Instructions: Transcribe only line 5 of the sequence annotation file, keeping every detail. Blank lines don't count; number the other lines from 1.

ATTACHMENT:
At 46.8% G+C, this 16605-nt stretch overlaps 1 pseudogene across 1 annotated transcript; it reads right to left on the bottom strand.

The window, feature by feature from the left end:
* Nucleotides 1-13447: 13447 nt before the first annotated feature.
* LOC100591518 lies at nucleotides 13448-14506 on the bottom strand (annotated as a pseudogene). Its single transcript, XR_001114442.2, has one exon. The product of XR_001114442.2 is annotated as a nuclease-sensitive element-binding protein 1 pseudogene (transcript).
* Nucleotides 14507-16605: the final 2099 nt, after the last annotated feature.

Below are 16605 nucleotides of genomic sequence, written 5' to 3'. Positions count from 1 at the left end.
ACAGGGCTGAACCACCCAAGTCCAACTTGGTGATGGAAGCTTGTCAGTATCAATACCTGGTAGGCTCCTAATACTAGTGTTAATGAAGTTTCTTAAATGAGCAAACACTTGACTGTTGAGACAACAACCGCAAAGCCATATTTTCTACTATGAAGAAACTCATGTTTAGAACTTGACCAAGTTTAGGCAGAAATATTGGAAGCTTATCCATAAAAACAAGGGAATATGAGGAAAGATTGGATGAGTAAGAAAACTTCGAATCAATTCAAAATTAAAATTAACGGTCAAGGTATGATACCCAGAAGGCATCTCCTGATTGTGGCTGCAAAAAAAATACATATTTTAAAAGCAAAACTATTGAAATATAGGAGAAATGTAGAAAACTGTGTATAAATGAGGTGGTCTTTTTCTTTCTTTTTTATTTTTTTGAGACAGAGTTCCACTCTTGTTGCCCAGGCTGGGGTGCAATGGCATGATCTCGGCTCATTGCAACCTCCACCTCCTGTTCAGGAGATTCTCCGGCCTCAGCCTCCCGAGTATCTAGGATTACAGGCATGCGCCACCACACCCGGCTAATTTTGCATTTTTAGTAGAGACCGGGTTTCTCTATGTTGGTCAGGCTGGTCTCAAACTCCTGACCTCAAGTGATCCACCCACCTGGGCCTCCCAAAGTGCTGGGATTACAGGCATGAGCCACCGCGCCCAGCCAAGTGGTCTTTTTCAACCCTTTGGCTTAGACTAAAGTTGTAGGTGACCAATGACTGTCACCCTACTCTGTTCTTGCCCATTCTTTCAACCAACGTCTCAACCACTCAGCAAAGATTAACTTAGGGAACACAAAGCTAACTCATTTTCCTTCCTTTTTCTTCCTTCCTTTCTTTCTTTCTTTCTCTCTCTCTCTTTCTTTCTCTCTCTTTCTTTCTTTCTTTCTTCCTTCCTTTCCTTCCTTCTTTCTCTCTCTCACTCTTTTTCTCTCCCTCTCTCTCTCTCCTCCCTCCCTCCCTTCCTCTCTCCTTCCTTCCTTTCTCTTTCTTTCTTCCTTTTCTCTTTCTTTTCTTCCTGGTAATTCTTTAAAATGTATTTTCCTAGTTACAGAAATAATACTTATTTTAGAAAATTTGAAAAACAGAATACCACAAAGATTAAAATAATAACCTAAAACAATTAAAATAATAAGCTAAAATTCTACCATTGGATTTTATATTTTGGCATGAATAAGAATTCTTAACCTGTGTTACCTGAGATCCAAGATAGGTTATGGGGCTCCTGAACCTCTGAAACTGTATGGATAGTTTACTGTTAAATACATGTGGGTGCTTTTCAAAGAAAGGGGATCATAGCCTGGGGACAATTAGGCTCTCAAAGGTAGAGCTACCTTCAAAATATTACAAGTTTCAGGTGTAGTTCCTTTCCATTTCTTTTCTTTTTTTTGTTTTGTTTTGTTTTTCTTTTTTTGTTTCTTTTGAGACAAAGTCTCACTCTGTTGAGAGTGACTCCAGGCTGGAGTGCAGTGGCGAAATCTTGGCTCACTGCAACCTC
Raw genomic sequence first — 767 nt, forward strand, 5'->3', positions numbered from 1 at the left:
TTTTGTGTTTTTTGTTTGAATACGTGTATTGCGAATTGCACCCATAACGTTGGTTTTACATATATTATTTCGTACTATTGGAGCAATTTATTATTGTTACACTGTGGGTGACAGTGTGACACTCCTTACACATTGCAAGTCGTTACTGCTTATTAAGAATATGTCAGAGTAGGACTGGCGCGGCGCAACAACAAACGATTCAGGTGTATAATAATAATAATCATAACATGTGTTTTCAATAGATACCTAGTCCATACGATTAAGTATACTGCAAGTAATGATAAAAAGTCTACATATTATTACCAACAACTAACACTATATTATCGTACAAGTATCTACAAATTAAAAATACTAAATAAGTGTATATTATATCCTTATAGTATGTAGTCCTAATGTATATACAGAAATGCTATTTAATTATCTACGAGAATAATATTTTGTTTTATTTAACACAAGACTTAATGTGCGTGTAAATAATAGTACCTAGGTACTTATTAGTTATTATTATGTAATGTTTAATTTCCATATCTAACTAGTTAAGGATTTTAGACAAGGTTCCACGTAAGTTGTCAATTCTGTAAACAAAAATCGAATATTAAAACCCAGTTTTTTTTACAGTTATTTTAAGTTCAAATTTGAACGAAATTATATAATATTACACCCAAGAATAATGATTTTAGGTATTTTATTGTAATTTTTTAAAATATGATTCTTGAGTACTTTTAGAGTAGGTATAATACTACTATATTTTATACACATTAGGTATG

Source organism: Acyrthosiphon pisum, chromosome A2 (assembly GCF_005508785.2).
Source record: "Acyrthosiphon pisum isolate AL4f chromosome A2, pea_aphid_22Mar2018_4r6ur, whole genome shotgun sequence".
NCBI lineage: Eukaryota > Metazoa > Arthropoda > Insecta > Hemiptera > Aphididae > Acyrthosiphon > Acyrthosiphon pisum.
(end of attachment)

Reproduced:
* Nucleotides 14507-16605: the final 2099 nt, after the last annotated feature.